The PlugX malware also hides its communication with the command-and-control server inside DNS traffic, by leveraging DNS TXT records. This can be easily missed by network defense tools if they don't also scan for anomalies in DNS requests.
On some systems, the SYSTEM privileges acquired through the Potato tools were used to create a new system service called "SysmainUpdate," which mimicks a legitimate service called SysMain that is associated with the Superfetch service.
"The model uses the persistence technique utilising svchost.exe with service.dll to install a rogue service," the researchers said. "It appears that the dll employs several mechanisms to fingerprint the targeted system and avoid analysis in the sandbox, making analysis more difficult. The DLL embeds several obfuscated strings decoded when running. Once the fingerprinting has been done, the malware will install the malicious service using the API RegisterServiceHandlerA then SetServiceStatus, and finally CreateEventA."
Ties to past attacks
This technique has also been described in a 2017 report by Trend Micro about malicious activity attributed to the Winnti group. The McAfee researchers also believe the payload deployed in the campaign they investigated belongs to the Winnti malware family.
The hackers also used the Windows Management Instrumentation (WMI) interface in PowerShell to execute commands on systems, set up scheduled tasks and used valid accounts acquired through their use of Mimikatz.
The PsExec variant used by the attackers was not the original tool that's part of the Windows Sysinternals suite for system administrators, but an open-source reimplementation in Python that seems to have been copied from GitHub.
The data was collected from network shares and compromised systems using batch scripts and then compressed with RAR. The attackers either exfiltrated these archives directly through their backdoors or placed them on the compromised web server from where they could be accessed and downloaded from outside the network. The User-Agent string of the tool used to download these archives had a unique fingerprint that also matches information in a 2015 report from Dell SecureWorks, suggesting these attackers have been operating for many years across different campaigns.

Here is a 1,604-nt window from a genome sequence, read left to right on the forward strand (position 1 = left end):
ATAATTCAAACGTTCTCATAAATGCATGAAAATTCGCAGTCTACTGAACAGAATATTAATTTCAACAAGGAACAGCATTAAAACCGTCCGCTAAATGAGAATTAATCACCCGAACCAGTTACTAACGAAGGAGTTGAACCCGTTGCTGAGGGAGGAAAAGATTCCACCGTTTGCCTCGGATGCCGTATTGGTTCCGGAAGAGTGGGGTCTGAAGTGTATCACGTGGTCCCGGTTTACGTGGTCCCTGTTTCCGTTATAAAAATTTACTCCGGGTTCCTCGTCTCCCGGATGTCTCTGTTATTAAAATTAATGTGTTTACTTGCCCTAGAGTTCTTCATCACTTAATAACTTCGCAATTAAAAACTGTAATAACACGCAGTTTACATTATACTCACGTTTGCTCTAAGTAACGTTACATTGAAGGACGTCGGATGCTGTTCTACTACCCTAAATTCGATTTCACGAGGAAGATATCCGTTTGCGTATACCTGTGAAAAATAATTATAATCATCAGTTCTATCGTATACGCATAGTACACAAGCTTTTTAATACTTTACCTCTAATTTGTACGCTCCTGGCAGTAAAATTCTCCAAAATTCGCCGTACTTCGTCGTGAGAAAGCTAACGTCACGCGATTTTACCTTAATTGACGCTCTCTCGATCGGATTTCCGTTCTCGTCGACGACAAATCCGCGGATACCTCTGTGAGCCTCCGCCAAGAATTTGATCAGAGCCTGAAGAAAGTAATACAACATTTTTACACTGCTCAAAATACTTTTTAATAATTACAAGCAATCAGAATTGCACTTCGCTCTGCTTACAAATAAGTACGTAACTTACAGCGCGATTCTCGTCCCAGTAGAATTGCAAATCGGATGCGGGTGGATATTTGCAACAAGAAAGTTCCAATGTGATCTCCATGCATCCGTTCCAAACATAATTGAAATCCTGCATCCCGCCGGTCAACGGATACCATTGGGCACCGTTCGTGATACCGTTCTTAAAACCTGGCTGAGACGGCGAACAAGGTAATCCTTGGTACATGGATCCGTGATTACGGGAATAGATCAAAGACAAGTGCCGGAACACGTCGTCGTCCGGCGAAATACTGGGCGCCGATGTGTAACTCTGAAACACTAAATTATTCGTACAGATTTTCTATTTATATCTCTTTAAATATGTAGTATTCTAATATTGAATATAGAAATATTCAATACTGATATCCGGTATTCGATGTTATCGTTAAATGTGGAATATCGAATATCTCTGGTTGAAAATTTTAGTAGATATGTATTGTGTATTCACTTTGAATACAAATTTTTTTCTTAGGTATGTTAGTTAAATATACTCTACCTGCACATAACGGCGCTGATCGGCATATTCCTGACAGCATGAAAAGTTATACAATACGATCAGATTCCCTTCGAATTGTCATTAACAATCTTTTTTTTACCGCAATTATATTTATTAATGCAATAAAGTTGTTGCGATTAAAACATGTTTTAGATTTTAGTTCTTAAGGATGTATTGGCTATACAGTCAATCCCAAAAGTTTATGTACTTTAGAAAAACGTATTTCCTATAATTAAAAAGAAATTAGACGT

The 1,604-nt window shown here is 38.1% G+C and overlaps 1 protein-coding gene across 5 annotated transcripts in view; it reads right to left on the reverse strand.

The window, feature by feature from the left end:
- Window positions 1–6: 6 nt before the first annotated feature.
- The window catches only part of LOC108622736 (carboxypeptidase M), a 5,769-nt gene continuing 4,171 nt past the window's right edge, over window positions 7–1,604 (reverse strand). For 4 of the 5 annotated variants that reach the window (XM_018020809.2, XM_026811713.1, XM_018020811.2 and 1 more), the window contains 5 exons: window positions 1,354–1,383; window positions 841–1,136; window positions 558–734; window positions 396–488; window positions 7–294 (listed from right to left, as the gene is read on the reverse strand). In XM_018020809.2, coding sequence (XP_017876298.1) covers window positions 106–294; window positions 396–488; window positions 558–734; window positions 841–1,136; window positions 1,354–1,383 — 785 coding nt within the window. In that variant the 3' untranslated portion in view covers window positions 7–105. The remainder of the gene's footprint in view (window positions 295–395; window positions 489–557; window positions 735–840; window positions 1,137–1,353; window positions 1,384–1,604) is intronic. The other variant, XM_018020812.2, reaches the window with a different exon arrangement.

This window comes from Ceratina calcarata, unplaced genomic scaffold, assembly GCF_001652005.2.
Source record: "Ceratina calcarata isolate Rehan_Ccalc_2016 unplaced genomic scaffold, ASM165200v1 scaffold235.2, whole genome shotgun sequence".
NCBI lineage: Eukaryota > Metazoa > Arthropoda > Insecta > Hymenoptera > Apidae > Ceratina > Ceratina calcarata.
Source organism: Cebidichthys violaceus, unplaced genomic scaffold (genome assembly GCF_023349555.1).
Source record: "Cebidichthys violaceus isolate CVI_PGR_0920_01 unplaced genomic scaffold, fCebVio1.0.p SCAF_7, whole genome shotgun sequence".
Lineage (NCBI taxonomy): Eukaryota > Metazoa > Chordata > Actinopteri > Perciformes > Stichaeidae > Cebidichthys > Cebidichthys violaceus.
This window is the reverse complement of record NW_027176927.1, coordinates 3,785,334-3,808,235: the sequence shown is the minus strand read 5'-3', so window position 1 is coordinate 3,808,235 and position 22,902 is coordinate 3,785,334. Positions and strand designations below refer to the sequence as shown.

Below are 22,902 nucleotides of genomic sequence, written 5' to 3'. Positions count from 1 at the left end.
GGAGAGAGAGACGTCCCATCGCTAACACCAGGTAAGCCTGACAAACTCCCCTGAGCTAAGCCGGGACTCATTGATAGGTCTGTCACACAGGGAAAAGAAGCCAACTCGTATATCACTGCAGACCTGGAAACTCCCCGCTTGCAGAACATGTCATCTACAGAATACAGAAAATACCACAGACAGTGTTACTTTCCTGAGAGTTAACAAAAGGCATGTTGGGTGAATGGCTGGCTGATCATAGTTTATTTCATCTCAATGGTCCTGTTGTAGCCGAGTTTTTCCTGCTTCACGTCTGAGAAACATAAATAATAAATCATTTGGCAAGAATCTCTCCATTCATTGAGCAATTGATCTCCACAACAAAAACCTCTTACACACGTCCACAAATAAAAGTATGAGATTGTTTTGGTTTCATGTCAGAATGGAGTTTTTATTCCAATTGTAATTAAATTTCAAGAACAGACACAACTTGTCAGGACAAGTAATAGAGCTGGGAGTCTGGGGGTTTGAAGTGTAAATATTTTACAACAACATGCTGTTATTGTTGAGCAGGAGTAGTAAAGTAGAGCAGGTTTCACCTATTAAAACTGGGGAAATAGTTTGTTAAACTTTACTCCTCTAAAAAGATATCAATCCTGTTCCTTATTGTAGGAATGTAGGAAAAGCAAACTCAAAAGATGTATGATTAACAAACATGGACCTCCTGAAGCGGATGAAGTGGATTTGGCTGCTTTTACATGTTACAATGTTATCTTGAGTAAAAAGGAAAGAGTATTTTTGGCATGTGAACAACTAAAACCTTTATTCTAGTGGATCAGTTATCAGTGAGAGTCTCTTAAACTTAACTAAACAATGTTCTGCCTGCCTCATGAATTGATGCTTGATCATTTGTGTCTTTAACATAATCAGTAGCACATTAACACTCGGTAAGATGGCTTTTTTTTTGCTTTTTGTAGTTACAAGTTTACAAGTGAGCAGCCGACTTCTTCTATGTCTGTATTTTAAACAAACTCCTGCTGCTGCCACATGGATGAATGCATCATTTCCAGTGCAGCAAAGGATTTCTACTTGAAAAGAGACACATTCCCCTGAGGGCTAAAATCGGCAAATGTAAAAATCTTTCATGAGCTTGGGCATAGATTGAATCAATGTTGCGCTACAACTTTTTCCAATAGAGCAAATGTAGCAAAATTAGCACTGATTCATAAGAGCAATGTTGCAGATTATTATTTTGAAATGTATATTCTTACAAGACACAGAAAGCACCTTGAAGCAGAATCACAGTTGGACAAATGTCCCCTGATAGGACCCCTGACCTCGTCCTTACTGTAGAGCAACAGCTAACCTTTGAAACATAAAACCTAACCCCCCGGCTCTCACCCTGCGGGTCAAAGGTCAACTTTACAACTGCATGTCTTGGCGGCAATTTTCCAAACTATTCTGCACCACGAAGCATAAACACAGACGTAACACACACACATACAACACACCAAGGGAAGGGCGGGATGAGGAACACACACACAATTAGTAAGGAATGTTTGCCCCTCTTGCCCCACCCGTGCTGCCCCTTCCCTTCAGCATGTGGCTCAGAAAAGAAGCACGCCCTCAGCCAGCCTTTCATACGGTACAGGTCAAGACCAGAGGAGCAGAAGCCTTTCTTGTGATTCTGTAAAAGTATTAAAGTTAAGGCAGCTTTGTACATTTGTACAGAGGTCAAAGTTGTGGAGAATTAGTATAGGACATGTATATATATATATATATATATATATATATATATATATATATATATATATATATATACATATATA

In fact, while investigating this incident, the McAfee researchers uncovered a second targeted attack against another organisation from the same country that used a very similar modus operandi and techniques. This suggests the attacks were part of a larger campaign where attackers managed to maintain access into victims' networks for multiple years.
Defending against APT attacks
This plethora of advanced techniques used in this Winnti-related campaign highlights the difficulty of uncovering compromises by skilled APT groups. Catching such attacks early requires a multi-layered approach with significant investments in various types of monitoring and detection technologies.
Unfortunately, the number of organisations that can afford to make such investments or to set up skilled internal threat hunting teams is small compared to the number of APT victims. And with the rise of cyber mercenary groups and with cybercriminal groups also adopting APT techniques in recent years, any organisation, regardless of size or industry can become the target of APT-level attacks.